Two important factors determine compatibility in kidney transplantation: blood type and antibodies. Donors of blood group O can donate to anyone. Receptors that are of blood group AB can receive from anyone. Kidney donors must have a blood group compatible with the recipient.
The Rh (+ or -) factor of the blood does not matter in a transplant. You may have heard conversations about “compatibility” and kidney transplant. In fact, there are three tests that are done to evaluate donors. These are blood type tests, cross-tests, and HLA.
This blood test is the first step in the living donation process and determines if you are a match or “compatible with your recipient”. Blood Types There are 4 different blood types. The most common blood group in the population is type O. The next most common is blood group A, then blood group B, and the rarest is blood group AB.
The donor's blood group must be compatible with the recipient. The rules for blood type in transplantation are the same as for blood transfusion. Some types of blood can be transmitted to others and others can't. Blood group O is considered to be the universal donor.
People with blood group O can donate to any other blood type. Blood group AB is called a universal recipient because it can receive an organ or blood from people with any type of blood. The table below shows which blood type you can donate to which blood group. In addition to being healthy, living donors must have blood types and tissues compatible with the recipient of the kidney.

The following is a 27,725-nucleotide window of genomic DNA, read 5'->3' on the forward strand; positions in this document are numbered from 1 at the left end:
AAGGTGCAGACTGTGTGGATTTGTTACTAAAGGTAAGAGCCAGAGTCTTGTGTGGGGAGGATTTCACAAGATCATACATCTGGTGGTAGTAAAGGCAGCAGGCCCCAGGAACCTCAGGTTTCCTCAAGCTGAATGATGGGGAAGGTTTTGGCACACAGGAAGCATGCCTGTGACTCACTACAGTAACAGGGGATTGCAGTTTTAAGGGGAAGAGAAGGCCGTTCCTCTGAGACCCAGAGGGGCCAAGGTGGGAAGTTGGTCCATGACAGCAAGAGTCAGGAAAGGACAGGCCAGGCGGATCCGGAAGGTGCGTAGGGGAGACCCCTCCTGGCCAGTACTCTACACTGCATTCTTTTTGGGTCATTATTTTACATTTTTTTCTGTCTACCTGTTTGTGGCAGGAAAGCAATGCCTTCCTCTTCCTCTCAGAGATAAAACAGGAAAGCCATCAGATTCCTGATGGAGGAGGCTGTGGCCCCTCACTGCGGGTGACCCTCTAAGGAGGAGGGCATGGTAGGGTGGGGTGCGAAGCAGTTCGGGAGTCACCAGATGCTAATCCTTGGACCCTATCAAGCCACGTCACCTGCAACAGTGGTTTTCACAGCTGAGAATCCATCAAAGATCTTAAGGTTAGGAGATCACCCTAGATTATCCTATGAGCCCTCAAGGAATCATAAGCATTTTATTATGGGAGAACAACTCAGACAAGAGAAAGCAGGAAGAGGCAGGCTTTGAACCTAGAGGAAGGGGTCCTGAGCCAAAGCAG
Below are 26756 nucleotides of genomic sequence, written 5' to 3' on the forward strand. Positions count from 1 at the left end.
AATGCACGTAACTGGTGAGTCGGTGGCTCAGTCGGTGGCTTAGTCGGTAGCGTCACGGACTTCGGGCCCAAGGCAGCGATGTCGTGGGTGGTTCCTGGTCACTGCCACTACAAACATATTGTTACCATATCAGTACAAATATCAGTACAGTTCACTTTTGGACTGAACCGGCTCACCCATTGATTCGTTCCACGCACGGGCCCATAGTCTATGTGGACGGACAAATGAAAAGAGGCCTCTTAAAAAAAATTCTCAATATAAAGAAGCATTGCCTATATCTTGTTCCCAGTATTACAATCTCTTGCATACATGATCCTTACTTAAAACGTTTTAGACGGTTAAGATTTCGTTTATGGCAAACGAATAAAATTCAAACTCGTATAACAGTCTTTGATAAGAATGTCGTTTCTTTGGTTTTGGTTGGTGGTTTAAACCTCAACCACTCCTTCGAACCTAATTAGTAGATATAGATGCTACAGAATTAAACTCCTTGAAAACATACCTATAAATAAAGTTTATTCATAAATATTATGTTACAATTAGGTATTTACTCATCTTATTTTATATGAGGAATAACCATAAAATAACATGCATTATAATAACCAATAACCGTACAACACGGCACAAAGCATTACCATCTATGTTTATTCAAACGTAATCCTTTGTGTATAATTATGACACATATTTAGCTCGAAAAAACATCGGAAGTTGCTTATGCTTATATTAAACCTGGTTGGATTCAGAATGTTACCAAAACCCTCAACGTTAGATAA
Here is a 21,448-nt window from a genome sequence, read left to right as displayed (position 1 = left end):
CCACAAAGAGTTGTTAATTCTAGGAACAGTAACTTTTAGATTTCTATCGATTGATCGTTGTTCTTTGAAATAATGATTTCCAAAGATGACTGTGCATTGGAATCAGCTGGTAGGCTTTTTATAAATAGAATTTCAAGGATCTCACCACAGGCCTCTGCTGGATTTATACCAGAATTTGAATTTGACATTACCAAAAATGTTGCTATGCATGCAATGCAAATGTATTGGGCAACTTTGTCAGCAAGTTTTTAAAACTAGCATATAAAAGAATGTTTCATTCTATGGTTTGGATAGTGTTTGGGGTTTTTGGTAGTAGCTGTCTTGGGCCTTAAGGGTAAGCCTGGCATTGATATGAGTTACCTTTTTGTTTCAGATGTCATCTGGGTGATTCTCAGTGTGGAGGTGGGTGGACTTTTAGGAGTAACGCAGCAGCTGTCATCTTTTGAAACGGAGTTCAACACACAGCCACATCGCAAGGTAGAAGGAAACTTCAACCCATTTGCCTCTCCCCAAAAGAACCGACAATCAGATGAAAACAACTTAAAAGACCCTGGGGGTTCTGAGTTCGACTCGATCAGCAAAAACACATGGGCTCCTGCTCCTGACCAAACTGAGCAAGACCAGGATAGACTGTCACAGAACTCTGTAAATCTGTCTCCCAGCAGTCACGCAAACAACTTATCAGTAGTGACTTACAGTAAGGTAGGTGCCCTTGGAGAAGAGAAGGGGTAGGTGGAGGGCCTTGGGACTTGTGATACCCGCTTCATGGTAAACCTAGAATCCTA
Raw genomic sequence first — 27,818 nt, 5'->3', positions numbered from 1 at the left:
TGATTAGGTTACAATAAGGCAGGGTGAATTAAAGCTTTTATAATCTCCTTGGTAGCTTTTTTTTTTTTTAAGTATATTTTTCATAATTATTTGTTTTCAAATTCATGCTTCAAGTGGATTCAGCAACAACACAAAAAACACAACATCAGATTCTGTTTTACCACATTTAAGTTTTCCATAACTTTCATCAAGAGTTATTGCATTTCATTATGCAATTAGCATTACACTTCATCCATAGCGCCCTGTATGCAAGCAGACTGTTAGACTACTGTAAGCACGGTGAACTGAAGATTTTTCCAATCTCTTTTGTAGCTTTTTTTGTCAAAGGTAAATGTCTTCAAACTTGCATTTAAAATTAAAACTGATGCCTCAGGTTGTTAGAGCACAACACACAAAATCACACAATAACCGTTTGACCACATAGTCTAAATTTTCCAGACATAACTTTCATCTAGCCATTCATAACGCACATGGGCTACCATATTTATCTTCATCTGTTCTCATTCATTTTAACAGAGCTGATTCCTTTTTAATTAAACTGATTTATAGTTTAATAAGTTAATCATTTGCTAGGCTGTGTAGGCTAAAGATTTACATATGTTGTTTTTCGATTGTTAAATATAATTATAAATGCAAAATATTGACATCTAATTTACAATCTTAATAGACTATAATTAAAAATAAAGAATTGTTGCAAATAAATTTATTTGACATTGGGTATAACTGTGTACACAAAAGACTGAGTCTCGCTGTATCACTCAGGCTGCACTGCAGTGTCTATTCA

The transplant team will perform tests to see if the blood and tissues are compatible (compatible with health) with the recipient of the kidney. If they are not, our living donor program can also inform you about the matched giving program. The National Kidney Foundation (NKF) is the largest, most comprehensive and oldest organization dedicated to the awareness, prevention and treatment of kidney disease. I hadn't met anyone in my life with kidney problems, or who needed an organ transplant, but I knew that only one kidney is needed to live.
However, transplants from living donors are more successful compared to kidneys from deceased donors because these kidneys come from living donors. It is obvious that an increase in post-mortem organ donation rates would positively affect patients of all blood groups who were on the waiting list and not just for kidney transplantation. If a person receives a kidney from someone with an incompatible blood group, the normal immune system will immediately reject the kidney because natural antibodies fight different blood types. If you're healthy, donating a kidney won't increase your chances of getting sick or having major health problems.